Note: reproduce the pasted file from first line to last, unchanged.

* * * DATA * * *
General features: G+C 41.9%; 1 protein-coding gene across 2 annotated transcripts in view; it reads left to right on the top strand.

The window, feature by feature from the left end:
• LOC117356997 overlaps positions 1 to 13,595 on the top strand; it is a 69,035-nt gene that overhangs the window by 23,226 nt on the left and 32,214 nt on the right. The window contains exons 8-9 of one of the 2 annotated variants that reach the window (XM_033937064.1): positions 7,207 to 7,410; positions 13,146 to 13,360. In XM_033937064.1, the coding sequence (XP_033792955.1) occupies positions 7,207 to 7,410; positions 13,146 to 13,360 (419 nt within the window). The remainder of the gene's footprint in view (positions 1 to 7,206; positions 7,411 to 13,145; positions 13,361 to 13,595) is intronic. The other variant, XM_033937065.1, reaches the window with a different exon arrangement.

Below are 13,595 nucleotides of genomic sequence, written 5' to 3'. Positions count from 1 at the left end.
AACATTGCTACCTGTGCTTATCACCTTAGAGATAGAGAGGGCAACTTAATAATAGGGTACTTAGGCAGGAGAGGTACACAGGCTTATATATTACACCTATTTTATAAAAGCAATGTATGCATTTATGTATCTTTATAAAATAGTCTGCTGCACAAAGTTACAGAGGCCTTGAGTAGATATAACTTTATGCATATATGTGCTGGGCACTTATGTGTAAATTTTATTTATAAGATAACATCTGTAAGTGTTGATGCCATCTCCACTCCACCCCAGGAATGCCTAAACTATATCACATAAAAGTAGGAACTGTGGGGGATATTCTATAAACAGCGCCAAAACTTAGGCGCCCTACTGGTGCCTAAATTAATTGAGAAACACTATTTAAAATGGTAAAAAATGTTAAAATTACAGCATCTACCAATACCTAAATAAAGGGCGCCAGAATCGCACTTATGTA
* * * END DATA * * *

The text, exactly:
General features: G+C 41.9%; 1 protein-coding gene across 2 annotated transcripts in view; it reads left to right on the top strand.

The window, feature by feature from the left end:
• LOC117356997 overlaps positions 1 to 13,595 on the top strand; it is a 69,035-nt gene that overhangs the window by 23,226 nt on the left and 32,214 nt on the right. The window contains exons 8-9 of one of the 2 annotated variants that reach the window (XM_033937064.1): positions 7,207 to 7,410; positions 13,146 to 13,360. In XM_033937064.1, the coding sequence (XP_033792955.1) occupies positions 7,207 to 7,410; positions 13,146 to 13,360 (419 nt within the window). The remainder of the gene's footprint in view (positions 1 to 7,206; positions 7,411 to 13,145; positions 13,361 to 13,595) is intronic. The other variant, XM_033937065.1, reaches the window with a different exon arrangement.

Below are 13,595 nucleotides of genomic sequence, written 5' to 3'. Positions count from 1 at the left end.
AACATTGCTACCTGTGCTTATCACCTTAGAGATAGAGAGGGCAACTTAATAATAGGGTACTTAGGCAGGAGAGGTACACAGGCTTATATATTACACCTATTTTATAAAAGCAATGTATGCATTTATGTATCTTTATAAAATAGTCTGCTGCACAAAGTTACAGAGGCCTTGAGTAGATATAACTTTATGCATATATGTGCTGGGCACTTATGTGTAAATTTTATTTATAAGATAACATCTGTAAGTGTTGATGCCATCTCCACTCCACCCCAGGAATGCCTAAACTATATCACATAAAAGTAGGAACTGTGGGGGATATTCTATAAACAGCGCCAAAACTTAGGCGCCCTACTGGTGCCTAAATTAATTGAGAAACACTATTTAAAATGGTAAAAAATGTTAAAATTACAGCATCTACCAATACCTAAATAAAGGGCGCCAGAATCGCACTTATGTA